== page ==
Interceptor—Matthew Reilly’s Jump From Page to Screen

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| June 28, 2022

Okay, before we begin I’ve got to get something off my chest. I’m a massive Matthew Reilly fan. I have all his books, got a good chunk of them signed, and even managed to meet him a couple of times. For those of you who are rolling your eyes expecting me to just gush over his screenwriting and directorial debut Interceptor, just be careful not to roll them so hard someone mistakes you for a defective slot machine.

When the trailer dropped earlier this month, I have to say I wasn’t particularly chomping at the bit to go see it. Something about the trailer, whether it was the editing, the action, or the soundtrack, just made my brain go “Yep that’s an action film,” file it away under A for action, and let it melt away into my subconsciousness. 

Throughout his writing career, Reilly has been known for brutal, explosive, and over-the-top action scenes–predominantly with his Scarecrow series and standalone novels like Temple and Contest that kept me reading to see what crazy thing he’d commit to paper next. The thing is, watching the trailer I worried that none of that trademark Reilly action had survived the jump off the page and onto the screen. Luckily, my worries were put at ease when the main character, played by Elsa Pataky, shoved her gun through a guy’s eye socket.

Unfortunately, we don’t really get to see anything that exhilarating from that point onwards. Sure, the rest of the action is entertaining but I’ve seen it all before, with the exception of one instance late in the third act involving barbed wire.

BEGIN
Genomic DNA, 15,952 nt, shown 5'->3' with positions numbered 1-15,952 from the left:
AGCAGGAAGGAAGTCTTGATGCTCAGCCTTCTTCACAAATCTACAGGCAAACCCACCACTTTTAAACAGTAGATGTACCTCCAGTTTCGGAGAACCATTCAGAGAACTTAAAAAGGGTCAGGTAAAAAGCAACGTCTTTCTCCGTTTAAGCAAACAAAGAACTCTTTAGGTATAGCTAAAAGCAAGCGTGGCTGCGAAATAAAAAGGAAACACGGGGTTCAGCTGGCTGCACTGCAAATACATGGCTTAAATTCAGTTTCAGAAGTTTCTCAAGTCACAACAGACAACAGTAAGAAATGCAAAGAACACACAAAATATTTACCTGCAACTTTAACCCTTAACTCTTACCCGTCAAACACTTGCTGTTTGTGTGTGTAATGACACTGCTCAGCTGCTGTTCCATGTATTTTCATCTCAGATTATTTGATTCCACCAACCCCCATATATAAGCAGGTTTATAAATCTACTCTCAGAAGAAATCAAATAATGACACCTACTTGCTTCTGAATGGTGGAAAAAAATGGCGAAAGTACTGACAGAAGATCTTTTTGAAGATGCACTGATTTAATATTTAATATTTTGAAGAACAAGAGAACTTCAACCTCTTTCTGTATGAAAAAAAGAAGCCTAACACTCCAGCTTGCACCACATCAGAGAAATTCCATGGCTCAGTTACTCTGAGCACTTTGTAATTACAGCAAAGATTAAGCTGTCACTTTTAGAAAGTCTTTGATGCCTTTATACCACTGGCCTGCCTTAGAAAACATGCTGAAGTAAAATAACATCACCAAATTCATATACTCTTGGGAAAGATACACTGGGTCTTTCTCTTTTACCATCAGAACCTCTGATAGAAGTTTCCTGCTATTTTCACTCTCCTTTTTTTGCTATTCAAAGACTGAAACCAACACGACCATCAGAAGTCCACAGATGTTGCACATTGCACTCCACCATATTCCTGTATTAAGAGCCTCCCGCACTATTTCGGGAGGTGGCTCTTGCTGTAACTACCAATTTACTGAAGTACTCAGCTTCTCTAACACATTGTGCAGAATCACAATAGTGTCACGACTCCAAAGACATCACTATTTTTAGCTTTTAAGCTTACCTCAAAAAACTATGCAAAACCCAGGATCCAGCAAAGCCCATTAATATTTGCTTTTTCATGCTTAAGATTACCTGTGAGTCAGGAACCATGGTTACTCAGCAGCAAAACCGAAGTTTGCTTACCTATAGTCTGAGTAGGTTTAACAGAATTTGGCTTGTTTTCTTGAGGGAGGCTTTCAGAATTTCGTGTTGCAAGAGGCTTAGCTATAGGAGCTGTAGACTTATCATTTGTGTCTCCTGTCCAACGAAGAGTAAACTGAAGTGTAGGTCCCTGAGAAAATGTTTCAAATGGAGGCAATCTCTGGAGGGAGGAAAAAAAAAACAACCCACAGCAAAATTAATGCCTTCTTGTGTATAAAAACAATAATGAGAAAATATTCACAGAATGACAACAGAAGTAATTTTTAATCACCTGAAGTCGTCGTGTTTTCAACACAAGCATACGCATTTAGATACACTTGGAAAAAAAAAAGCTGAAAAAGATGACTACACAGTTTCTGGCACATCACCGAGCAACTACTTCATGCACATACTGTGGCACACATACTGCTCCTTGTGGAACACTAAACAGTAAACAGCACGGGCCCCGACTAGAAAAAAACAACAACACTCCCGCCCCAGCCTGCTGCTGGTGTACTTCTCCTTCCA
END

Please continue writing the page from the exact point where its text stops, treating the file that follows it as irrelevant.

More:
The film is fast-paced in the typical way Matthew Reilly’s books are written; however, that fast pace doesn’t give us a lot of time to connect with any of the characters. That’s something of a shortcoming with Reilly’s writing in general.

The Next Backstreet Boys?

The main villain is ominous and foreboding but when he gets a chance to explain his motivations there’s nothing of substance there. Most of the characters besides Pataky’s character are one-note–from the racist White southerner to the cardboard cutouts that form the main villain’s band of misfits.

Now, this isn’t just Reilly’s screenwriting debut, it’s also his directorial debut. So how does it stack up from that perspective? Well, like with the action, the trailer left a lot to be desired.

The opening scene focusing on an Alaskan military base being overrun by terrorist forces was a real surprise as it felt ripped straight from one of his Scarecrow books. But the rest of the film doesn’t reach that high watermark again, though it does a serviceable job.

Screenshot from Interceptor

The cinematography in this film is like your town’s sewage system; it’s at its best when you’re not aware of its presence in your life. Being such an action buff, Reilly clearly knows his stuff and used that knowledge to direct better than what I would expect from first time directors. There’s some slow-motion and certain shots that feel a little unnecessary to me. But then again I’ve never directed a film, so I’m not one to judge.

Anyone going into this film expecting a straight adaptation of Matthew Reilly’s books is going to be left disappointed. However, I found this film to be more fun than the trailer suggested. Go into it with an open mind and decide for yourself.

Have you seen Interceptor? Have you ever heard of Matthew Reilly? Let me know down below!

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3 comments on “Interceptor—Matthew Reilly’s Jump From Page to Screen”

  1. I hadn’t heard about Matthew Reilly until just now; super neat he got to make his directorial debut!

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